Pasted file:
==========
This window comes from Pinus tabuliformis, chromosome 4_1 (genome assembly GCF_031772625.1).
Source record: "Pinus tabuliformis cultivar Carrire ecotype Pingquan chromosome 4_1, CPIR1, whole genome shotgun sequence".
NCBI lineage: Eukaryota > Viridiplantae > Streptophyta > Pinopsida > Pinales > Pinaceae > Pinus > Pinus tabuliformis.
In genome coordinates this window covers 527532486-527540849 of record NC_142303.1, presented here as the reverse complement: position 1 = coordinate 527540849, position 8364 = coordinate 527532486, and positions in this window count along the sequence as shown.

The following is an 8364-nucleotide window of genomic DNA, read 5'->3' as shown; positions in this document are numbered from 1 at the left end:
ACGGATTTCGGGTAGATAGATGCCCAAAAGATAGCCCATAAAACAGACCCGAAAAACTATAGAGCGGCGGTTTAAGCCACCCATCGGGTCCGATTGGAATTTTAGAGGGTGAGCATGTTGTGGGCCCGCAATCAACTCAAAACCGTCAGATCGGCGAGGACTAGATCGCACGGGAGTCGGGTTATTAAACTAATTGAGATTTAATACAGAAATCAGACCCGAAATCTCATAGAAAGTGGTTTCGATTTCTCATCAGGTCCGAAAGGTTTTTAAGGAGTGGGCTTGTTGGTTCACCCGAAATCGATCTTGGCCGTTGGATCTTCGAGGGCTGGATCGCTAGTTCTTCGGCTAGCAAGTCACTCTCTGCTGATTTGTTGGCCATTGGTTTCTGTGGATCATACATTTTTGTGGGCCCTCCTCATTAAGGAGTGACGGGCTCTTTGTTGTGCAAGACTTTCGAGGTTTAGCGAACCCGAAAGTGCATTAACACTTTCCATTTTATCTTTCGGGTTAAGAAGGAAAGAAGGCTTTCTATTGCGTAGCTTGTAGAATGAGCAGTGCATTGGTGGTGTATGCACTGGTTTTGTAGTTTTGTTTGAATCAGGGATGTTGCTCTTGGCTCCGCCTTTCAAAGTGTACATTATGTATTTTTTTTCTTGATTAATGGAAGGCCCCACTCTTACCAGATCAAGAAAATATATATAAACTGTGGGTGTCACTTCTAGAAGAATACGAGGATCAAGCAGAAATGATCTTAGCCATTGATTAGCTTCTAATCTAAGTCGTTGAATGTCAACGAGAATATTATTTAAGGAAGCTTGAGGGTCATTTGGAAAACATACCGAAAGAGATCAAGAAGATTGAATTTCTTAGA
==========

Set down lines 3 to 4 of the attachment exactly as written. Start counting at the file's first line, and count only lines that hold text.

NCBI lineage: Eukaryota > Viridiplantae > Streptophyta > Pinopsida > Pinales > Pinaceae > Pinus > Pinus tabuliformis.
In genome coordinates this window covers 527532486-527540849 of record NC_142303.1, presented here as the reverse complement: position 1 = coordinate 527540849, position 8364 = coordinate 527532486, and positions in this window count along the sequence as shown.